If we're at an oyster bar in Louisiana, we are usually not after something new, unless maybe it’s some different mojo in the cocktail sauce. But the oyster? We already know exactly what to expect. It will be a Gulf oyster – big, gregarious, generous, delicious, a bargain too and a taste we know by heart.
But lately, there has been a new kind of oyster showing up around New Orleans. It’s a homegrown oyster from local waters, but one bred to be different from the old-reliables.
These are farm-raised oysters, sometimes pitched as premium oysters and often listed by their geographic names. They are evocative -- Caminada Bay, Champagne Bay and Beauregard Island oysters, all from around Grand Isle, or Isle Dauphine and even Murder Point and Massacre Island oysters coming in from Alabama.
They look different, with thinner, lighter colored shells. Most importantly, they taste different, with a full richness, subtly floral, a little creamy, robustly briny.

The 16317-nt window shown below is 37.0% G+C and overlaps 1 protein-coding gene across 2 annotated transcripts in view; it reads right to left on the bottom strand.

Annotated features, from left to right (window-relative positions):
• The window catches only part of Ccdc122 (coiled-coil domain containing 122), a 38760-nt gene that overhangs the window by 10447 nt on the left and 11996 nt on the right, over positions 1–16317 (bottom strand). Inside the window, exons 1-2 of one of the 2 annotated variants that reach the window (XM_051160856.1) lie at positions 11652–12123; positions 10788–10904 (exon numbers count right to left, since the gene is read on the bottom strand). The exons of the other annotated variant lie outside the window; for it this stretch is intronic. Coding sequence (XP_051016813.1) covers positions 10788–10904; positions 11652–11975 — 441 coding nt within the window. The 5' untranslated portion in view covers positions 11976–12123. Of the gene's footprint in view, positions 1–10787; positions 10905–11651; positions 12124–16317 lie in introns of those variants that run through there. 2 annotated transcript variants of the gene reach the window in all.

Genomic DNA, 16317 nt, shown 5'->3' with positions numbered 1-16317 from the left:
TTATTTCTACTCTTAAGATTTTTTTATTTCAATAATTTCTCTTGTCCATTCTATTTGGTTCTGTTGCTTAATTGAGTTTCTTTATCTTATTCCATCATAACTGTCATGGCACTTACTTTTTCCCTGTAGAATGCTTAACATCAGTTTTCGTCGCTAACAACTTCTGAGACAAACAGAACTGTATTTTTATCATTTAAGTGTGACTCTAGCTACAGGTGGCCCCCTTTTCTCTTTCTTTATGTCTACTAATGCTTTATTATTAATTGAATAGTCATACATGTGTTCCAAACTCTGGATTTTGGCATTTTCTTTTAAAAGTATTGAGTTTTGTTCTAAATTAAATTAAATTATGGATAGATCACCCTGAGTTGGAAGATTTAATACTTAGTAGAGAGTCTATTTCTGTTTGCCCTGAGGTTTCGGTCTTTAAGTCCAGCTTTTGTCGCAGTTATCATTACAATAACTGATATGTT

They’re grown differently, cultivated in floating cages, tumbling around in the current and thriving in saltier conditions. The goal is to make a Gulf oyster that isn’t just a by-the-sack commodity, one the same as the next. These are specially crafted and place-based, and you can sample them like different wines from the same type of grape. Of course, as you may have guessed, they're also more expensive.
That’s one reason why I was at first surprised by how quickly these pricier specialty oysters have found a place in New Orleans. I expected a certain don’t mess with my oysters attitude. But after a few years of tasting them around town, it turns out they aren’t replacing anything, just adding to what’s on the table. We love local, we love flavor and variety too. These bring both.
There’s a saying -- from the French, naturally -- that eating an oyster is like kissing the sea on the lips. For seafood lovers faithful to the Gulf, these oysters give the thrill of a first kiss without any guilt of cheating.